- Then Hollywood will start asking you to direct their movies...
- The low-budget feature is the new short film.
- Indie films are cheaper to make nowadays (and studio films are too expensive to risk an untested director), Hollywood scouts for talent at festivals
- Before you sink thousands into your first feature, make your story UNIVERSAL
That's all a lot easier said than done, right? But I resolve to take up his advice and I will keep you all updated as to whatever I learn along this journey to work all day, write all night, and meet more agents and managers until my first feature comes along.
So right after the manager gave me his advice, he tried to cheer me up by saying that spec market is very hungry for all kinds of thrillers these days -- political thrillers, gritty Taken-esque spy thrillers, Luc Besson girls kicking ass thrillers --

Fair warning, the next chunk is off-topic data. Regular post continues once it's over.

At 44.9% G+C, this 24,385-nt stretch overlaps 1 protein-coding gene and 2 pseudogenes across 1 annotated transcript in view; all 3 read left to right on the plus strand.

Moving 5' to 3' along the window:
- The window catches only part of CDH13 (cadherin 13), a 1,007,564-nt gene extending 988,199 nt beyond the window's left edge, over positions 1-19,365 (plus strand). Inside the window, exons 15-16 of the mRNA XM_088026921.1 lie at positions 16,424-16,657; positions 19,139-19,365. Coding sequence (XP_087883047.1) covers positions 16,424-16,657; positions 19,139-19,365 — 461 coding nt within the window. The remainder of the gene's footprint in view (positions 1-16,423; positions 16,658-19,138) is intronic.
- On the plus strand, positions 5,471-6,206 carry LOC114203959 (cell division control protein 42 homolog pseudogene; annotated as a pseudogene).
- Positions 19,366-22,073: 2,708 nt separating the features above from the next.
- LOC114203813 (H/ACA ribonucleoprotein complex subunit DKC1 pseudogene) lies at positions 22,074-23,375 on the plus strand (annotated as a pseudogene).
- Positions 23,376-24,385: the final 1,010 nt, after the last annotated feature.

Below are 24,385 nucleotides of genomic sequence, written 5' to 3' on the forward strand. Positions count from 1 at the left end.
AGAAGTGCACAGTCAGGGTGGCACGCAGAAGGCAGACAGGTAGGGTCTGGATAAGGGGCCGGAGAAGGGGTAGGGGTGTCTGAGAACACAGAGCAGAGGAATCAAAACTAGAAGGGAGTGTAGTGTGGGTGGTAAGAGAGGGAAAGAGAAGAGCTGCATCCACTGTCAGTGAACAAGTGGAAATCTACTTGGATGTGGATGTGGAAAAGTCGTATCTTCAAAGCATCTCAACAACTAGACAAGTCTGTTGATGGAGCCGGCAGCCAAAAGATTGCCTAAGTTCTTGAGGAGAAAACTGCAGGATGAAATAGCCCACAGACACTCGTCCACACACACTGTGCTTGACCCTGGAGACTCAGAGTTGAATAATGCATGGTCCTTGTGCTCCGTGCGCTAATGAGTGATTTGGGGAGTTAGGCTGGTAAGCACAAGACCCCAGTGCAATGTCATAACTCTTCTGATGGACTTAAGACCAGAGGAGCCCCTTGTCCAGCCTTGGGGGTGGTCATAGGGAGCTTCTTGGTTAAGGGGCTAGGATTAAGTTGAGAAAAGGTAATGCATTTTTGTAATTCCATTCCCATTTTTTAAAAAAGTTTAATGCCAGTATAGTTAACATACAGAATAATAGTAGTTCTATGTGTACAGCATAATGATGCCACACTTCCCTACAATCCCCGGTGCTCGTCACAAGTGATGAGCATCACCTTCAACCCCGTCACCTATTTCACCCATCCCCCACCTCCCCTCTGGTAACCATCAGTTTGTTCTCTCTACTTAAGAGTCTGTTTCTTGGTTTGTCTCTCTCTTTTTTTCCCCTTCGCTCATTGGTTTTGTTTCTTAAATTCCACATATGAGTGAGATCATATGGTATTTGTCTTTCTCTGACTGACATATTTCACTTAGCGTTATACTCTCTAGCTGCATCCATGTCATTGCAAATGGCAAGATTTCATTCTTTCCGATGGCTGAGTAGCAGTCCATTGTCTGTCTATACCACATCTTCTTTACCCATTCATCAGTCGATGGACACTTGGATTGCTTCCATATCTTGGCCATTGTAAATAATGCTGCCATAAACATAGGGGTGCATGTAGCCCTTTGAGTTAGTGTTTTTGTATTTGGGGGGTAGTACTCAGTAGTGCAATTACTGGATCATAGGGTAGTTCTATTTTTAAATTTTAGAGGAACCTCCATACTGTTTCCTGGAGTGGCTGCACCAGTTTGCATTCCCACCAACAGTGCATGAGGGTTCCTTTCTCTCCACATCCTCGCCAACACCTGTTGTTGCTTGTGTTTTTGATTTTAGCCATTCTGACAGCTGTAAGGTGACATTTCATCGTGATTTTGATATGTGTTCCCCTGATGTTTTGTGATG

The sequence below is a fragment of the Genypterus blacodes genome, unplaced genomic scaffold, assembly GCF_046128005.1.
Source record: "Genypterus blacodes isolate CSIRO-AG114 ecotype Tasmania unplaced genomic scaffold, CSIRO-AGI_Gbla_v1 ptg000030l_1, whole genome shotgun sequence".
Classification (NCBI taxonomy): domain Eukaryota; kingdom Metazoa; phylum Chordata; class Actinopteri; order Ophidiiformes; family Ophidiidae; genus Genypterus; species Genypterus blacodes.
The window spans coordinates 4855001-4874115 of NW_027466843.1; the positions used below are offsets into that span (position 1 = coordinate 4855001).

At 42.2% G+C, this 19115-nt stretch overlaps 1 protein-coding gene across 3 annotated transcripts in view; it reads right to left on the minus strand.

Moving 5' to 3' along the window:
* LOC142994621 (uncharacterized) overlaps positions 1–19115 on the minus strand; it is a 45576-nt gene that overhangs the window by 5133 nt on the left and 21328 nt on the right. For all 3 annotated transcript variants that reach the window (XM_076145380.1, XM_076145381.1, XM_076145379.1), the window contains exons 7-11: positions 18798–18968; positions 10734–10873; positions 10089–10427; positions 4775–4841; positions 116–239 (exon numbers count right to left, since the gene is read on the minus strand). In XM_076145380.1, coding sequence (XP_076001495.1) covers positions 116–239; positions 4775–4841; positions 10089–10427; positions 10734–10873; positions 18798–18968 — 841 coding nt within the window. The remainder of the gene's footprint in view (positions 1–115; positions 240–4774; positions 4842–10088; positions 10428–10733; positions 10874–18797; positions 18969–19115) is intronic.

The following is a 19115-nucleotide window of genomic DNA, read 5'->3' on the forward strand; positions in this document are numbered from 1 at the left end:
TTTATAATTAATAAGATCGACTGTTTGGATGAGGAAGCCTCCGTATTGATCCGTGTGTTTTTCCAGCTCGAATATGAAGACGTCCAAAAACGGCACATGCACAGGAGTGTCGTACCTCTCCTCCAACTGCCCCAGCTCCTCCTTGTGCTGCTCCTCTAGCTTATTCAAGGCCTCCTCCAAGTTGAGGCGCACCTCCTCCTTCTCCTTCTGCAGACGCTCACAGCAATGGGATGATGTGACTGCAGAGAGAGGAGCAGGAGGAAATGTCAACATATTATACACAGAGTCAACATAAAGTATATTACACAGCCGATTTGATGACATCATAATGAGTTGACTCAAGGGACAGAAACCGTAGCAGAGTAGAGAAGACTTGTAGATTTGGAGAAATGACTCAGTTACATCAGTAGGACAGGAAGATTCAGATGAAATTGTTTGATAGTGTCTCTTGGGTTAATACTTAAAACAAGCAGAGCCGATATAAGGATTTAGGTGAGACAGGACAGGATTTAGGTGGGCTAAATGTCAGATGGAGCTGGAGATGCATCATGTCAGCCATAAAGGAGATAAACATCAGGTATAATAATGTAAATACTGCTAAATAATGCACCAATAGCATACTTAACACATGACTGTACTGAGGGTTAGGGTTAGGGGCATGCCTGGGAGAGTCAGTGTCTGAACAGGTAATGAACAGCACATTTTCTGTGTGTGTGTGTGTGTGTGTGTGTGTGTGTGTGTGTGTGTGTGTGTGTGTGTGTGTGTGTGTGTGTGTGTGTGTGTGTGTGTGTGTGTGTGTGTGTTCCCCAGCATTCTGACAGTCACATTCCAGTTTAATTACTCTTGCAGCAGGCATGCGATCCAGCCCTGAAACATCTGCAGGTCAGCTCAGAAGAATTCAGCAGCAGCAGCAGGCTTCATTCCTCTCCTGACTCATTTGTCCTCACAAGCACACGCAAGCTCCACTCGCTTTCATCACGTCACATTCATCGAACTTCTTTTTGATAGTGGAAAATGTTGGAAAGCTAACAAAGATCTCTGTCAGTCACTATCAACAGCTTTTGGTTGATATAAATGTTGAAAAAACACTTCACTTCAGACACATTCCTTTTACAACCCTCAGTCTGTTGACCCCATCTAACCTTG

I chimed in, "I have one of those" and hit him with the logline to my girl-power action thriller.
He said that my script sounds great, asked me to email it to him, and after he allowed me to ask a few questions (have those smart questions ready!) the meeting ended soon after that.
So there you have it! The anatomy of meeting a rep. Hope that helps you readers when you nab your first manager meeting!
(For those of you curious about crafting manager-ready loglines, I'll cover that next week).
Looking for more tales of emerging artists in Hollywood? Look no further:
- The Last Blog I'll Ever Start is written by good friend Jessica Marie Sutherland who's now a paid, working screenwriter only a year or so out of USC film school.
- The Scene Partner is written by another friend and classmate Nina Harada who is moving on up in the world as an emerging actress.
- For those of you looking to make that first feature, but wondering how in the hell to do it, check out the new MovieMaker blog Just Crowdfund the $&*# Movie!